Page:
But the authors of this book also have uncomfortable words for Democrats. Hamiltonians historically believed in sound government finance and efficient administration. This is not the kind of talk that public sector labor unions and partisans of the entitlement state like to hear. “That Used to Be Us” unsparingly describes the causes and likely consequences of the recklessly unsustainable pension and entitlement promises that are among the gravest fiscal problems we now face. It also calls for smarter and less cumbersome forms of regulation, something that business is more likely to support than some traditional Democratic constituencies.

These are big truths, and the authors see them clearly and whole. As is usual in Mr. Friedman’s work the power of the core argument is buttressed by detailed reportage and blizzards of specific fact and detail, but the accumulation of anecdote and evidence never detracts from the book’s central thrust. “That Used to Be Us” is an important contribution to an intensifying debate, and it deserves the widest possible attention. But there are a couple of weak spots in the argument that could use shoring up.

One small example involves California. On the one hand the authors take that state to task for its fiscal irresponsibility, chaotic policy making and a generally incoherent approach to economic development and governance. Yet at other times they hail California as a model, citing its tough energy and construction codes. Many people argue that those energy regulations contribute to the gridlock that is driving California’s economy down. “That Used to Be Us” would present a stronger argument if it addressed problems like this more directly.

More broadly, the authors propose an essentially Hamiltonian approach to the country’s challenges but do not really take on the arguments that Jeffersonian critics make in response. For example, can subsidies and incentives really work when the technological uncertainties are so large and political lobbies so powerful?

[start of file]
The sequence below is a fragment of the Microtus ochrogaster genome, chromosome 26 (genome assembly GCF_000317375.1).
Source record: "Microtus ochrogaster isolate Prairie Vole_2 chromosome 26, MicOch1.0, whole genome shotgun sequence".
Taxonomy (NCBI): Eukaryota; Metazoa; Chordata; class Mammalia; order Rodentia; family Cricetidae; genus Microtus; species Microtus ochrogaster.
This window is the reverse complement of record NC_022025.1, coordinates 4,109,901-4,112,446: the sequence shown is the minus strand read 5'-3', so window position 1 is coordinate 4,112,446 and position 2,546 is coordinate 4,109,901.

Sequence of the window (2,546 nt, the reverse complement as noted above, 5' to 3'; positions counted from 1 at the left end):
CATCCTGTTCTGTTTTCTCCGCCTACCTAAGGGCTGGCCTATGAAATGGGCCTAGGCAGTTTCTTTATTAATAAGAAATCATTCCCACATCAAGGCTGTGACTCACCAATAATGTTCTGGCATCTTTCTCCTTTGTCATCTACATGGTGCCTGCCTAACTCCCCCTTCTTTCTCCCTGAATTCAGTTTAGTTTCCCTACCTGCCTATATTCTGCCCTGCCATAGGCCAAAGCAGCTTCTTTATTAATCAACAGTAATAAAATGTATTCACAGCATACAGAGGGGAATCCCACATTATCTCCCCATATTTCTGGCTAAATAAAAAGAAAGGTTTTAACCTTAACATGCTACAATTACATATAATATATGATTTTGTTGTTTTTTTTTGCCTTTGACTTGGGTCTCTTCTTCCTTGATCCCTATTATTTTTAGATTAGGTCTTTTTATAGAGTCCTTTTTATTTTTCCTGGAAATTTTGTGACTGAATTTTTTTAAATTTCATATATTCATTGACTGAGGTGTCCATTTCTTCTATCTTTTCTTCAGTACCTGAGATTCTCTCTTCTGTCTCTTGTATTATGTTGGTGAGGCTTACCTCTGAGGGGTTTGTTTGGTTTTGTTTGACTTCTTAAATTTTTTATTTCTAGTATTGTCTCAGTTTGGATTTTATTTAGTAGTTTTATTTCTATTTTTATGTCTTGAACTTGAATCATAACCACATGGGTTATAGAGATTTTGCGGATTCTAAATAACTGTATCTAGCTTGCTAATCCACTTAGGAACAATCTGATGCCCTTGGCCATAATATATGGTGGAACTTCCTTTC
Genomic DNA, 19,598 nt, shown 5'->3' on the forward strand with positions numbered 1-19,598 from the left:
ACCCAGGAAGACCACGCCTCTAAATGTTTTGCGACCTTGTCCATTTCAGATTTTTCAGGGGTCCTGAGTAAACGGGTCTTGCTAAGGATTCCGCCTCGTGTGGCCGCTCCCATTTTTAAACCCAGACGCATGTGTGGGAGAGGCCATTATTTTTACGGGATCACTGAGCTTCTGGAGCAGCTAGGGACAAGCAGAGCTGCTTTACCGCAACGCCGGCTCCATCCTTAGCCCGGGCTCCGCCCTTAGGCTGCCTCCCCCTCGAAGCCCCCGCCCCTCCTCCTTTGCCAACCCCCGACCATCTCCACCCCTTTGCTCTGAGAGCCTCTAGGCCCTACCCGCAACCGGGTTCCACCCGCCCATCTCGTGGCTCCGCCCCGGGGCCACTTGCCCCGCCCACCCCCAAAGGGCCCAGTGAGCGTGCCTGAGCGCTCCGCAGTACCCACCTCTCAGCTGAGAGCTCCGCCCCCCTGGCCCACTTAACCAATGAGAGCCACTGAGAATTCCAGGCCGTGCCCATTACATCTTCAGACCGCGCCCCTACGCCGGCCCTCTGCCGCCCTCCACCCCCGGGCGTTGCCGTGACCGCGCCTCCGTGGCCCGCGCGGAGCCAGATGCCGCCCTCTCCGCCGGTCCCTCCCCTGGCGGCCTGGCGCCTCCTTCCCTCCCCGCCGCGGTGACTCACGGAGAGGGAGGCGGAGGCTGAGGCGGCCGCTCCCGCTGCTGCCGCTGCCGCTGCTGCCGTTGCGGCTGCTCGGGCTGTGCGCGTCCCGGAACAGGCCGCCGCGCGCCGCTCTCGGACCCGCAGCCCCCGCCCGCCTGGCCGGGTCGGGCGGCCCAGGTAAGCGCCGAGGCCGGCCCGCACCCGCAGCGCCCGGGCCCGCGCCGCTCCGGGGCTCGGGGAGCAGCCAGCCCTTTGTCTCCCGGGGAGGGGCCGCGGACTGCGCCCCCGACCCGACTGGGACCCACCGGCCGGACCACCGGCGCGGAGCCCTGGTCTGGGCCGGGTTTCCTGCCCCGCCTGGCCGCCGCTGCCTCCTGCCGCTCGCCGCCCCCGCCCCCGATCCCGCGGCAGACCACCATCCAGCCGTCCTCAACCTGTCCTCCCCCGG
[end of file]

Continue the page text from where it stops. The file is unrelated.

The authors point to Chinese high-speed rail development and American government support for alternative energy generation as highly effective, but recent rail mishaps in China and the Solyndra bankruptcy here render these solutions more problematic. (Daniel Yergin’s new book, “The Quest,” also raises important questions about the value of alternative energy subsidies.) And what of the way lobbyists and private interests distorted Fannie Mae mortgage programs in ways that worsened the housing bubble? Even well-intentioned federal interventions often go awry.

Partly because small-government advocates are denigrated rather than engaged, many conservative thinkers will look at this book as more liberal sludge — calls for greater federal spending, tough energy policy to ward off climate change, more control over American life by credentialed “experts” — and dismiss “That Used to Be Us” as same-old, same-old boilerplate from the Eastern establishment.

That would be a mistake. The gaps opening between the arguments in this book and conventional Democratic politics run very deep. When talking about the cultural sources of American strength Mr. Friedman and Mr. Mandelbaum can sound like staunch Tea Party members. When pointing to an institution where American values are still strong, they choose the military. They say the United States has been an exceptional nation, and they want it to remain one.

As American politics looks increasingly dysfunctional, Mr. Friedman and Mr. Mandelbaum show great courage in casting aside conventional assumptions. Few readers will agree with every observation and argument in this thoroughly researched and passionately argued book, but all of them should find “That Used to Be Us” compelling, engaging and enlightening.